Well, Mario Manningham scored a 6 and got admitted to Michigan.
How does one even get into college and get a 4 on the Wonderlic?
and he was an Academic All-Big Ten. Did Manningham ever give an explanation for his low score?
Pryor was an excellent explorer.
Are these scores actually publicly released, or is this all hearsay?
Pryor's area of expertise was research, not useless trivia.
Yes, and research is good for learning things and figuring out things.
Too high to focus?
It's not like anyone expects any better out of them.
Kind of ridiculous; I think you actually have to try to get those wrong. Anybody who doesn't even know that wrong is the opposite of complex should be returning for another year of high school.
I think you got that question simple.
I see what you did there. That was very complex of you.
Hey: it's not the athlete's fault that they forgot to put "simplex" in the answers.
Same goes to people who can't post correctly
Some players see it as a waste of time and just fill in random bubbles and leave? I mean, it is the only explanation I can come up with.
Does the wonderic matter? I mean really, you draft people based on skill set not IQ, stupid test IMO, I think some just put down answers...
Wouldn't you get, on average, 10/50 by just picking at random?
But he got this question wrong in his head:
"For this test you should us a number 2 pencil. You will be using a number ______ pencil:
a) 1 b) 2 c) 3 d) no e) pen"
the test is times 12 minutes. so if someone cant answer the questions quickly, and is thinking about them then they arent likely to get through all of the questions.
I can understand how someone can panic under this situation, but it seems like your agent should get you some coaching for the test. "If there are 2 minutes left, just mark B for the rest of them".
Then they're screwed when the choices are J to N. "Where's the B? I can't find the B!"
I feel like the players don't even give a shit about the test and just put whatever letters down as the answers. Why should they give a shit? They are there for their athletic ability and they KNOW that. The thing I want done is a survey given to players that asks them if they really even try on this test.
What I don't understand is why they don't care. They should have at least some pride and try on the test.
Say at an interview with a company they ask me to run a 40 or broad jump. My performance in these probably won't affect the likelihood I get hired, but I'm still going to bust my ass rather than just walking or hopping.
If you can't read due to a learning disability, it seems like it would be easy to score a 4.
If you actually can't read, you probably shouldn't be in college.
If you have a disability, universities make accommodations for you. Illiterate does not equal unintelligent.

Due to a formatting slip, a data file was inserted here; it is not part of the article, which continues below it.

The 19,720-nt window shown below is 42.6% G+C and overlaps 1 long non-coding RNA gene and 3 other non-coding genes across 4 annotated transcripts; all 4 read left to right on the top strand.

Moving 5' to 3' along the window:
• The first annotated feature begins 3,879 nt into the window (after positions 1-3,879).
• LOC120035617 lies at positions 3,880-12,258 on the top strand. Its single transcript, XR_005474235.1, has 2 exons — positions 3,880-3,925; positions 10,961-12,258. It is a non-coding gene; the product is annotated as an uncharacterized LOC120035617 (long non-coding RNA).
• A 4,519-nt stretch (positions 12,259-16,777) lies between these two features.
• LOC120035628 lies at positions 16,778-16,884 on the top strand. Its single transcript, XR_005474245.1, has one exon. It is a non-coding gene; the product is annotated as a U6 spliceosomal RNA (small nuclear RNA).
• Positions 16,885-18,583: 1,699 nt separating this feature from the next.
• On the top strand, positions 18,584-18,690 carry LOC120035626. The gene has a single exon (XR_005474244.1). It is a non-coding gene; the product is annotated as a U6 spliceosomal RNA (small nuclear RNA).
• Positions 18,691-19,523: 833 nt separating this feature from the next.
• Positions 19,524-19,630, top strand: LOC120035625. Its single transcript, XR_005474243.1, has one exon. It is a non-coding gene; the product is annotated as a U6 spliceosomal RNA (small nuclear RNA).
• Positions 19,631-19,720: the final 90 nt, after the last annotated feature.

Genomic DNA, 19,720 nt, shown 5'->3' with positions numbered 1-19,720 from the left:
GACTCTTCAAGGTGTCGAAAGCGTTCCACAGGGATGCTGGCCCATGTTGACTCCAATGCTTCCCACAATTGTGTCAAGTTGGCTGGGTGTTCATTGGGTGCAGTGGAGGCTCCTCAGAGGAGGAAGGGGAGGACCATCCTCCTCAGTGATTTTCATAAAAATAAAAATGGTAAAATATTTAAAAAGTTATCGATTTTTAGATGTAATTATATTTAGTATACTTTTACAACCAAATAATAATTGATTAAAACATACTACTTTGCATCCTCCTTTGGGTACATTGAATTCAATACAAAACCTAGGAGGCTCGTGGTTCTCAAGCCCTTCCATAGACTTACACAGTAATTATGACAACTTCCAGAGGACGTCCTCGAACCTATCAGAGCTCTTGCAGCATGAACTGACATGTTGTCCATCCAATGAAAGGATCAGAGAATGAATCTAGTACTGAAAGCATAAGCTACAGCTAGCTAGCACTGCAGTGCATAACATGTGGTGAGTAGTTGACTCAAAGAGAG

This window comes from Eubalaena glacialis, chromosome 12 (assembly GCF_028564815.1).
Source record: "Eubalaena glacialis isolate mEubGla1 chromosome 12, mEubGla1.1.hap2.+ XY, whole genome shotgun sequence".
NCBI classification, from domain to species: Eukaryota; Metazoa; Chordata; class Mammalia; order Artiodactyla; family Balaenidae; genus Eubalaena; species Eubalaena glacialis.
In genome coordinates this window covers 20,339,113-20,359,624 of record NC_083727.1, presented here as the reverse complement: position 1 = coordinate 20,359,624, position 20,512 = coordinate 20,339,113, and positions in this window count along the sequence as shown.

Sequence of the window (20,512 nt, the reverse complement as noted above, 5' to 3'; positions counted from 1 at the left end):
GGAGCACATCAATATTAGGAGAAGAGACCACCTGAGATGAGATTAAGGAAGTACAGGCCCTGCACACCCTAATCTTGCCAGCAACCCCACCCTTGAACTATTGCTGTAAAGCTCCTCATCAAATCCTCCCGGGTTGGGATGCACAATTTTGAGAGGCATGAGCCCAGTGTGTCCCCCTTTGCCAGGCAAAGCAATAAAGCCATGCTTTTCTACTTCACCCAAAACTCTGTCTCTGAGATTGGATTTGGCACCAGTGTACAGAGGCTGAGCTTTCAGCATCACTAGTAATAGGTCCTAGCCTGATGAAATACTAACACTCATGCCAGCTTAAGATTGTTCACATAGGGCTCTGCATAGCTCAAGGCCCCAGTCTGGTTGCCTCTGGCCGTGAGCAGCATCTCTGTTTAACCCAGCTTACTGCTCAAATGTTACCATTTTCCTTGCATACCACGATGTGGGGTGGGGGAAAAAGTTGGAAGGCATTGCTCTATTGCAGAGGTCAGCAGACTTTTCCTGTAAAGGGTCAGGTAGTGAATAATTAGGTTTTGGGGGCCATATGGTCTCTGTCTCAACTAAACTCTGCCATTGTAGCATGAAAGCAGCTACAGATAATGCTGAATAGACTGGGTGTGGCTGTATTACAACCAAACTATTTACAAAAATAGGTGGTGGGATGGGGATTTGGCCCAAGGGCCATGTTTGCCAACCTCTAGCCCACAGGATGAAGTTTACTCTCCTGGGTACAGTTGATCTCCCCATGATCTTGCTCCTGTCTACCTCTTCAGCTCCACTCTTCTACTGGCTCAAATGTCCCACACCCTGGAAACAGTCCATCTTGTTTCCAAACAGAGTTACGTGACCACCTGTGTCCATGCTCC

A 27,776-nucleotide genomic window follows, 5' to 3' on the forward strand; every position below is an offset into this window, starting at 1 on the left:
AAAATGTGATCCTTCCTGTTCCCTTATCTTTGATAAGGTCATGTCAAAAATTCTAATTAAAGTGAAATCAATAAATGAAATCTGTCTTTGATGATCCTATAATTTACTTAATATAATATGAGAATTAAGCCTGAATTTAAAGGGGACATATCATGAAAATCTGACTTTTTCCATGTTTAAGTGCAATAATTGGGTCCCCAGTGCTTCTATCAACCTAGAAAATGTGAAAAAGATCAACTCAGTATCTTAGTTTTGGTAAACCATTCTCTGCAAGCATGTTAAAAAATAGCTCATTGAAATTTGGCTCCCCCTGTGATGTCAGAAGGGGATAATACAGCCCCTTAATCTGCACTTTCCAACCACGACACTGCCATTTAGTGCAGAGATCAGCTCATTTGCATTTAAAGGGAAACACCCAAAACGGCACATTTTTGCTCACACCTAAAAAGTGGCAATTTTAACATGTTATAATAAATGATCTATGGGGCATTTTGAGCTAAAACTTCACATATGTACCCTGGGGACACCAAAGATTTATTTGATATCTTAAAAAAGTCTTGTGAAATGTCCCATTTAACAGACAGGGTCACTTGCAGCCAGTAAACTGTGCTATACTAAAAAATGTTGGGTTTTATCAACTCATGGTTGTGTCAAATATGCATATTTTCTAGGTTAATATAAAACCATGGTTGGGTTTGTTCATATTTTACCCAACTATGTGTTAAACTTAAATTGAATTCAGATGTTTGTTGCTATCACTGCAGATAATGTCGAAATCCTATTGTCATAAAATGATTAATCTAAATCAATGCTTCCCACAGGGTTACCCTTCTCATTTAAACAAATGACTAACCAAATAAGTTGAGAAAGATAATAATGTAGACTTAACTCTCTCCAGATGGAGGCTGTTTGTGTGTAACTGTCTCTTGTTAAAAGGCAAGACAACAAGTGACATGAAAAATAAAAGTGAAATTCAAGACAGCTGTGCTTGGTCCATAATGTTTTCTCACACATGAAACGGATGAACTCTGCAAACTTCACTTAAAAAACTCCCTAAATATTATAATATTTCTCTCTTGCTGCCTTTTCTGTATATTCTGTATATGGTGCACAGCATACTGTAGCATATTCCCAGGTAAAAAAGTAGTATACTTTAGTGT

There is a difference between reading at a below-normal grade level (for which a college might make accommodations) and being actually illiterate. The level of language used in those example questions can't be higher than an elementary reading level.
I wonder, what if a player has dyslexia? That would warrant accommodations, and make taking any test without help somewhat difficult.
Can you imagine the trouble someone with dyslexia would have with the first question in particular? I had to look twice as it, and I am by no means dyslexic. I think that dyslexia or another learning disorder, combined with an "I don't care" attitude, nervousness (because it's timed pretty aggressively) and below-average intelligence, makes it very possible that someone could get a 4.
One factor by itself (say, low intelligence or dyslexia) probably isn't sufficient to explain such a terrible score, but a number of factors could.
I believe the law requires "reasonable accommodations" to be made. If a kid literally can't read, I don't think that falls within the "reasonable" spectrum (unless you're talking about a kid who is visually impaired - but even then, I think he/she would be expected to be literate in Braille).
You have to make reasonable accommodations and are not required to substantively alter the academic program (this is important). It means you do not have to alter your curriculum or alter the expectations re: mastery of subject matter. You simply must make accommodations to put the disabled student on an equal footing with non-disabled students (somtimes easier said than done, but...).
If a kid can't read due to severe dyslexia, a school can provide someone to take notes for them and alternate testing options. That seems reasonable. In this day and age, the reading part of the curriculum can be handled with ebooks and text readers.
If there are 5 choices and you randomly guess, doesn't probability say you should expect to get 10 questions correct?